Getting Shrew'd

The last thing we saw at the Shakespeare Theater was a production of Hamlet, in modernized form. Characters used cell phones. The prince did not, alas, deliver his soliloquies into one. If you are going to mess these things up, you might as well go overboard.

Yesterday we went there for a matinee of The Taming of the Shrew, which Rita will be describing for the Washington Ear at some point and will need to preview a second time. Once was enough for me. It's a clever staging -- the afternoon was enjoyable enough at that level -- but if the play itself is in any way preferable to a sitcom, I fail to detect why that might be.

To be fair about it, I'll have a look at Northrop Frye and Marjorie Garber at some point soon, to see if what went on that I missed. But for now, the most striking thing about the performance was the reminder that the Shakespeare Theater folks seem to feel obliged to make certain things palatable when, for contemporaray sensibilities, they really aren't.

The performance ends with a gesture suggesting that the long speech by which Katherine reveals that she has been "tamed" by Petruchio is actually a trick that the couple have cooked up in order to win big bucks in a wager. There is no way to square this with the rest of the play, which shows Petruchio starving Kate, depriving her of sleep, and so forth. Closing things with a suggestion that 'twas all in good fun -- well, that's just a cop out.

If there is some way to construe Katherine's monologue as ironic, I'd like to know about it:

Thy husband is thy lord, thy life, thy keeper,
Thy head, thy sovereign; one that cares for thee,
And for thy maintenance commits his body
To painful labour both by sea and land,
To watch the night in storms, the day in cold,
Whilst thou liest warm at home, secure and safe;
And craves no other tribute at thy hands
But love, fair looks and true obedience;
Too little payment for so great a debt.
Such duty as the subject owes the prince
Even such a woman oweth to her husband;
And when she is froward, peevish, sullen, sour,
And not obedient to his honest will,
What is she but a foul contending rebel
And graceless traitor to her loving lord?
I am ashamed that women are so simple
To offer war where they should kneel for peace;
Or seek for rule, supremacy and sway,
When they are bound to serve, love and obey....

Rita turned to me afterwards and said, "Well you can just forget about that." So much for my plans to include it in a card for our anniversary.

The same general problem bothered me about the production of Titus Andronicus, another play considered, like Taming, to be among Shakespeare's earlier efforts. The director decided to treat it, not as a revenge play, but as a critique of the cycle of violence. The ending was framed so that the slaughter of the Moor's child was a horrific act.

In a piece that ran a few months ago, I quoted an English professor who spoke of Titus as a morally ambiguous character. But as with the ending of Shrew, this seems like wishful thinking. I suggested in a column that, in its orginal context, the world of Titus is probably about as morally complex as that of professional wrestling:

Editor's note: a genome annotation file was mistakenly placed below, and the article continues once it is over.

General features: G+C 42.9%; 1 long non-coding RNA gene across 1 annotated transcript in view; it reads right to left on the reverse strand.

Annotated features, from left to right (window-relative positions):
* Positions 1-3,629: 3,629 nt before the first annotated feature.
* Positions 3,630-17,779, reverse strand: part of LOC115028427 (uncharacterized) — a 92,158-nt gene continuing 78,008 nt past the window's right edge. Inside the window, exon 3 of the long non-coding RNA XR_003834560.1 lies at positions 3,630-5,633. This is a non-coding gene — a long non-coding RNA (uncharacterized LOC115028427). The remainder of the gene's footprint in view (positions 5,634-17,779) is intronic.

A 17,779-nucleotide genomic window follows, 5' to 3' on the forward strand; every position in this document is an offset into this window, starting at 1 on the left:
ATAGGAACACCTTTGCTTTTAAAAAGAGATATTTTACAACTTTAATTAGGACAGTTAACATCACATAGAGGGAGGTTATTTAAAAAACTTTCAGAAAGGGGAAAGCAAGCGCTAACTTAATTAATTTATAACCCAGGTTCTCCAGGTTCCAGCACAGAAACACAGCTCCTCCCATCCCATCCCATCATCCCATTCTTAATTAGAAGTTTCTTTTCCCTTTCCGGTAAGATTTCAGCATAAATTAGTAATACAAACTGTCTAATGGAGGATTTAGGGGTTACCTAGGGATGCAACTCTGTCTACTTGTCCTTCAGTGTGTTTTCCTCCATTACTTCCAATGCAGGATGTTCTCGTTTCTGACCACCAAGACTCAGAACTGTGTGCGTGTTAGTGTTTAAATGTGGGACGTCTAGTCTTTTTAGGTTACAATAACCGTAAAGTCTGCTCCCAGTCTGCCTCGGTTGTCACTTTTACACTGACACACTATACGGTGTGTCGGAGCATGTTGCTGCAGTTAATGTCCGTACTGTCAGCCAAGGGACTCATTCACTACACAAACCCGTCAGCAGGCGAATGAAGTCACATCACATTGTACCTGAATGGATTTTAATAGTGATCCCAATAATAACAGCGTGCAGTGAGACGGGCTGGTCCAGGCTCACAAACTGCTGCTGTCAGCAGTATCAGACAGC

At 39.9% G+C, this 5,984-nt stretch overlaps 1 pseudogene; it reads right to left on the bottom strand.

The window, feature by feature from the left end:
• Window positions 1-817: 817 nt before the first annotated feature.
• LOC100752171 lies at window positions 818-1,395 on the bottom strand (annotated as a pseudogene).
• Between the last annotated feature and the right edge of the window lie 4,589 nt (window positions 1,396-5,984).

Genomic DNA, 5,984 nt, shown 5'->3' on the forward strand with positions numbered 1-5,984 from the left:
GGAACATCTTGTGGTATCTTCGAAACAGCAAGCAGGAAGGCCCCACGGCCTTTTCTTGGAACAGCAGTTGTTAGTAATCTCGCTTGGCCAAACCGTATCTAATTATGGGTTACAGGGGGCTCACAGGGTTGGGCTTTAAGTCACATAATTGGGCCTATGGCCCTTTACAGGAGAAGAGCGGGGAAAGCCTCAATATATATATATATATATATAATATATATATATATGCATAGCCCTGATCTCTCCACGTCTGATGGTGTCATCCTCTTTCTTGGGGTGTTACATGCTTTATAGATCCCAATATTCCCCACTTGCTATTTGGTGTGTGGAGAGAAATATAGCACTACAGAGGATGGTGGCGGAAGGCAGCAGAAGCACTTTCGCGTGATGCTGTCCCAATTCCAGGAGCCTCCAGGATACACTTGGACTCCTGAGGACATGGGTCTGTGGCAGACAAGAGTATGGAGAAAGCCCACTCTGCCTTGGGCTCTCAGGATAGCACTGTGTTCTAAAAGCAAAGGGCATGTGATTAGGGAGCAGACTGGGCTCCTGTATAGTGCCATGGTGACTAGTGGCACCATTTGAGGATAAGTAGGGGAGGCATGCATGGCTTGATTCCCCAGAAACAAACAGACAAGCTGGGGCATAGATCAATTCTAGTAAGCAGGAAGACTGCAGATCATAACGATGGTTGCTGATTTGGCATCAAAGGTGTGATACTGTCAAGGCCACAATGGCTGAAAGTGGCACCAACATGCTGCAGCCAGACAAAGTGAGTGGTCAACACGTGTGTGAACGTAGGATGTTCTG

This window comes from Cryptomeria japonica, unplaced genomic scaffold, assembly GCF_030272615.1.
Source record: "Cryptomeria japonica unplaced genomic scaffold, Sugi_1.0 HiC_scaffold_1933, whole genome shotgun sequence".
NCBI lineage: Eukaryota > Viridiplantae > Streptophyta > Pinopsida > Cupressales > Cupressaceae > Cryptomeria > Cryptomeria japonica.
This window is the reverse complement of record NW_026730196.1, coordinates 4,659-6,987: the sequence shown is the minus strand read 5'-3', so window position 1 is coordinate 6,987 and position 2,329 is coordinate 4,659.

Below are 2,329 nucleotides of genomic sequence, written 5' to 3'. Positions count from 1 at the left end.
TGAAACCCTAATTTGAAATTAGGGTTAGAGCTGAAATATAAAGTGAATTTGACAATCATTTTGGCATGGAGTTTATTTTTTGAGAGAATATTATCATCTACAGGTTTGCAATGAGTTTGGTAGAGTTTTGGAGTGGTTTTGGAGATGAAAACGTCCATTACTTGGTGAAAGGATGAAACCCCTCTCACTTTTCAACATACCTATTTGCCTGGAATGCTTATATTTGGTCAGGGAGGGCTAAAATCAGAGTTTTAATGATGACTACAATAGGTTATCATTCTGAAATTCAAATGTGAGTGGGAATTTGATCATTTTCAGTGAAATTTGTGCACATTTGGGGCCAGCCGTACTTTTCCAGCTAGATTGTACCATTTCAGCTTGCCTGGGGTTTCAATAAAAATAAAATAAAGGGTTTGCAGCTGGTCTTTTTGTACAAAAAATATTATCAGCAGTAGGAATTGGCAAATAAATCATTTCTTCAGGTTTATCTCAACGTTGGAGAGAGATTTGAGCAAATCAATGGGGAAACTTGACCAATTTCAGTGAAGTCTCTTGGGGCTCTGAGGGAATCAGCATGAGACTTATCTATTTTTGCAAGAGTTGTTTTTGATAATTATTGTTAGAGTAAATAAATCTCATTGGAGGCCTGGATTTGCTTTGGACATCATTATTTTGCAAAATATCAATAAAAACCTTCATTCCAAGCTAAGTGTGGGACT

The audience that greeted the play with such enthusiasm would have had little trouble knowing who to cheer. Titus is a simple man. He makes some bad choices, but he is brave and a man of honor. And the people who hurt him are, after all, rather sinister foreigners - one an arriviste woman, the other an atheistic black man who delights in his own villainy.

Nor does it follow that Aaron's expression of love for his infant son would have necessarily made him a sympathetic character. On the contrary, it could well have made the destruction of the baby called for at the end of the play that much more pleasurable to imagine. Since the villainous Moor both fathered the child and tried to protect him, the boy's death would, in effect, be a final reckoning with evil.

But evidently you cannot stage plays that way at a major theater in the nation's capitol. The possibility that Shakespeare was not a man of our day violates our sense of what it means to speak of him as universal. Instead, an effort must be made to take the edge off of things by sophisticating the objectionable.

October 15, 2007 9:26 AM | | Comments (6)



I've always had that reaction to Shrew: it's a textbook portrayal of psychological abuse (very similar to some modern interrogation techniques for "breaking" subjects) which no longer belongs in the "comedy" category. I'd love to see a version (in the sense that it should be done; I don't know that I myself would enjoy it) which really took the abusive aspect of the play seriously.

You're right, that would be a good way to handle the play. I've just read something by the director of this version, who insists that in her staging Kate and Petruchio are really in love. Some how I never picked up on that overtone, perhaps on the grounds that it is too absurd. It would only work in a Stockholm Syndrome way, which is not what this reading involves.

On the walk home, Rita and I discussed whether there was any possible way to make this something other than a profoundly misogynistic play. Your inspired suggestion did not come to mind. The only other possibility seems very 21st century indeed: make the marriages same-sex. (I'm not at all sure such a version would be any good, but it would at least be different.)

It helped that I last saw Shrew not long after a vicious episode of Babylon 5 which featured an intensive and abusive interrogation/forced confession session; it was just obvious, and very shocking.